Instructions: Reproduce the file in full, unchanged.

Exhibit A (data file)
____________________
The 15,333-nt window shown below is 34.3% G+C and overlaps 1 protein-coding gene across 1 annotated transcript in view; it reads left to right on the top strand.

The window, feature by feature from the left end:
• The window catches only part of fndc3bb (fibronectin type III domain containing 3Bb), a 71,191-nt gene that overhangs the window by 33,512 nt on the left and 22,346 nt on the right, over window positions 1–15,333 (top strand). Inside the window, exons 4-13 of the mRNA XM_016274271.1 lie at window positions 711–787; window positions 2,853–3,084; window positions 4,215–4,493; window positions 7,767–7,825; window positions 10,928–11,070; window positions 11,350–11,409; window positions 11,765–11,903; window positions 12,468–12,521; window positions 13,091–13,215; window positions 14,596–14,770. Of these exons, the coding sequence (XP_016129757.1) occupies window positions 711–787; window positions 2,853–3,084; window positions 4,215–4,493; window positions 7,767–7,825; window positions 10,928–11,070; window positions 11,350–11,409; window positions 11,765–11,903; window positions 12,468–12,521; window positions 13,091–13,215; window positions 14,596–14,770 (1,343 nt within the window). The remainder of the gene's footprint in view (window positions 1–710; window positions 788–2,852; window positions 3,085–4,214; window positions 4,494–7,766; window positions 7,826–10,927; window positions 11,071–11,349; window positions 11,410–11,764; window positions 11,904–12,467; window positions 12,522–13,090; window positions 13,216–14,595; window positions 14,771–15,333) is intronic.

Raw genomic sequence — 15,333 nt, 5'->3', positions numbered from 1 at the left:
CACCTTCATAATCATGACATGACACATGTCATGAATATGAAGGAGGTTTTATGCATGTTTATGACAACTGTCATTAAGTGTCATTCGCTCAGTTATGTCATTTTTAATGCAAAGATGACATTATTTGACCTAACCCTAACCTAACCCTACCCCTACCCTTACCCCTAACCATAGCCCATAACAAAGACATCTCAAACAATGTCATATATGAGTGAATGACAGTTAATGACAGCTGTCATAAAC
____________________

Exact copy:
The 15,333-nt window shown below is 34.3% G+C and overlaps 1 protein-coding gene across 1 annotated transcript in view; it reads left to right on the top strand.

The window, feature by feature from the left end:
• The window catches only part of fndc3bb (fibronectin type III domain containing 3Bb), a 71,191-nt gene that overhangs the window by 33,512 nt on the left and 22,346 nt on the right, over window positions 1–15,333 (top strand). Inside the window, exons 4-13 of the mRNA XM_016274271.1 lie at window positions 711–787; window positions 2,853–3,084; window positions 4,215–4,493; window positions 7,767–7,825; window positions 10,928–11,070; window positions 11,350–11,409; window positions 11,765–11,903; window positions 12,468–12,521; window positions 13,091–13,215; window positions 14,596–14,770. Of these exons, the coding sequence (XP_016129757.1) occupies window positions 711–787; window positions 2,853–3,084; window positions 4,215–4,493; window positions 7,767–7,825; window positions 10,928–11,070; window positions 11,350–11,409; window positions 11,765–11,903; window positions 12,468–12,521; window positions 13,091–13,215; window positions 14,596–14,770 (1,343 nt within the window). The remainder of the gene's footprint in view (window positions 1–710; window positions 788–2,852; window positions 3,085–4,214; window positions 4,494–7,766; window positions 7,826–10,927; window positions 11,071–11,349; window positions 11,410–11,764; window positions 11,904–12,467; window positions 12,522–13,090; window positions 13,216–14,595; window positions 14,771–15,333) is intronic.

Raw genomic sequence — 15,333 nt, 5'->3', positions numbered from 1 at the left:
CACCTTCATAATCATGACATGACACATGTCATGAATATGAAGGAGGTTTTATGCATGTTTATGACAACTGTCATTAAGTGTCATTCGCTCAGTTATGTCATTTTTAATGCAAAGATGACATTATTTGACCTAACCCTAACCTAACCCTACCCCTACCCTTACCCCTAACCATAGCCCATAACAAAGACATCTCAAACAATGTCATATATGAGTGAATGACAGTTAATGACAGCTGTCATAAAC